Ever wondered why an ad block on a website takes so long to load, given that advertisers are forced to ensure that their creative meets max file size restrictions to ensure quick loads?
Well, the answer may be in how the ad placement firms that publishers engage to fill ad slots use real time auctions to determine which ads to display.
When a web page is loaded, the ad slots on the page ask the ad placement company for ad creative. When they do, the ad server runs a real-time auction amongst potential buyers. This auction is supposed to wrap up within ~100ms or so but, in an effort to maximize profits, they may ignore this time limit in an effort to retrieve potential bids from more advertisers, driving up the price.
Any website page that doesn’t run async scripts would experience extra long load times and a severely degraded end user experience.
Now, it is common to see a web page built in without ads, and then have those ads delivered, often adjusting the dom in the process, resulting in a web page that never stops loading.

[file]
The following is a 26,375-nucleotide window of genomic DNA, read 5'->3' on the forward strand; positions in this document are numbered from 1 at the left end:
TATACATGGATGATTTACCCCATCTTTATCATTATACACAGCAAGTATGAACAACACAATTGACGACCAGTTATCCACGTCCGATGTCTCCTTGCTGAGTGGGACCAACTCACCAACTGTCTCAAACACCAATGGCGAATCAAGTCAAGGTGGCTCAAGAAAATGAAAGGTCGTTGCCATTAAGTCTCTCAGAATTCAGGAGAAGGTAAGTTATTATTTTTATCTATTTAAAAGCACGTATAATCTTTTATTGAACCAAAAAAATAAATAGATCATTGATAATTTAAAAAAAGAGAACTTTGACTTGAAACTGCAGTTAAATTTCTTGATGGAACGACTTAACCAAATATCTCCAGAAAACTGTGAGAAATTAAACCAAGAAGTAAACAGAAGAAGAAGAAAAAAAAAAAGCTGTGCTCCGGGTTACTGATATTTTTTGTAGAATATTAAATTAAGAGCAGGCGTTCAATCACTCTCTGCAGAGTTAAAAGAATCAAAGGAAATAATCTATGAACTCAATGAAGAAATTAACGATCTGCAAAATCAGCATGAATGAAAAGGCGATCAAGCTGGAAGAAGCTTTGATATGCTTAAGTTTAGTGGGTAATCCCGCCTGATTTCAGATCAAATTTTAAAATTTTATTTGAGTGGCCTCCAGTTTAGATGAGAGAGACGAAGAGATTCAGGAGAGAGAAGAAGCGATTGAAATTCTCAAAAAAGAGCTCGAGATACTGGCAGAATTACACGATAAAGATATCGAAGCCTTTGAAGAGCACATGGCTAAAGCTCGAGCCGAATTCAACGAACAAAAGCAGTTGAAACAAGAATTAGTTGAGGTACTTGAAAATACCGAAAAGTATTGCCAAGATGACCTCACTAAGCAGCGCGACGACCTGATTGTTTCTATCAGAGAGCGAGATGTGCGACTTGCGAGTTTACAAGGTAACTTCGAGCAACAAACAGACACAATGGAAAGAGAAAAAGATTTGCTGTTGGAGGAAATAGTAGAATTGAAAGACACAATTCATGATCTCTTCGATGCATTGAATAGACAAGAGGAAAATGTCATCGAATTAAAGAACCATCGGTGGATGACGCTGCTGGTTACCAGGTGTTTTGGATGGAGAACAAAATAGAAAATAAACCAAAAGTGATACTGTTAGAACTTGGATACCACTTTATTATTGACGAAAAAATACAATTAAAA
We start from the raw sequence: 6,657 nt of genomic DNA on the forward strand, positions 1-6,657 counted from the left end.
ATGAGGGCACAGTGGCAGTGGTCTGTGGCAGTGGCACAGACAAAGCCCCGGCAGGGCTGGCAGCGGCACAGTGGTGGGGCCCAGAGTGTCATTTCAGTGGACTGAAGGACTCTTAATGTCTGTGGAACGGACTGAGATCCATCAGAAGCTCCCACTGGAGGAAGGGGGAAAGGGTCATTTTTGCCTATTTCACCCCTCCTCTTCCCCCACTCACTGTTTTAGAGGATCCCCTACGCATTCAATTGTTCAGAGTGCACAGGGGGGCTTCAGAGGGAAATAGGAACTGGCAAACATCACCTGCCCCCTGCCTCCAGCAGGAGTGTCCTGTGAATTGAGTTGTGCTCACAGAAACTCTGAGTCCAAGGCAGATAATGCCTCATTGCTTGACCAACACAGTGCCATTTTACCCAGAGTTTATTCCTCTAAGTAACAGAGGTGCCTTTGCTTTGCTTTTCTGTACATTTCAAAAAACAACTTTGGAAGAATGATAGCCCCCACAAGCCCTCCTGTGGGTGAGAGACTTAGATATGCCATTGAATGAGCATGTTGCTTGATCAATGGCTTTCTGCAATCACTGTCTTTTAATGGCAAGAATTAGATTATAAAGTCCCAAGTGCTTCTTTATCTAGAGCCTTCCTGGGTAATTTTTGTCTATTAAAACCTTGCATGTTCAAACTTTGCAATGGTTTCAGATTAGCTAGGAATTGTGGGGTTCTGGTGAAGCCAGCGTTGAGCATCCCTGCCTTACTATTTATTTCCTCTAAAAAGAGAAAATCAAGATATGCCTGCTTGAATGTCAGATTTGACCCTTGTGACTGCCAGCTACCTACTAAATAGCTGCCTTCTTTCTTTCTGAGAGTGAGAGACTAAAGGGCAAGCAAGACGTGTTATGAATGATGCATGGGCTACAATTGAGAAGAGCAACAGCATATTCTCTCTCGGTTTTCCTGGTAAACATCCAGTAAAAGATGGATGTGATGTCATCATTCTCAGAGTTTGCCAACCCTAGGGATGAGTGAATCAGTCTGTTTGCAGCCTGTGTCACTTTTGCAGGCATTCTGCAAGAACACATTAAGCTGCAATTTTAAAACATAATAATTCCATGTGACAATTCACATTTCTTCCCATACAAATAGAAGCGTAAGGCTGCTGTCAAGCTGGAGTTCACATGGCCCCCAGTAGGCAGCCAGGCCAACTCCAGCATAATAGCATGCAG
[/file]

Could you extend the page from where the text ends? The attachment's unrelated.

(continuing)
On older devices, like the crappy original iPad I have at home, this will often cause a browser crash, the result of a dom or script conflict, as page elements appear, vanish and appear again during the dom rebuilding process.
On newer devices, web pages load in a jumpy fashion as each ad block builds into the display, shifting content around and causing havoc.
Anyways, Business Insider had an interesting article on this yesterday: http://www.businessinsider.com/conspiracy-web-pages-load-slowly-because-they-make-more-money-that-way-2015-7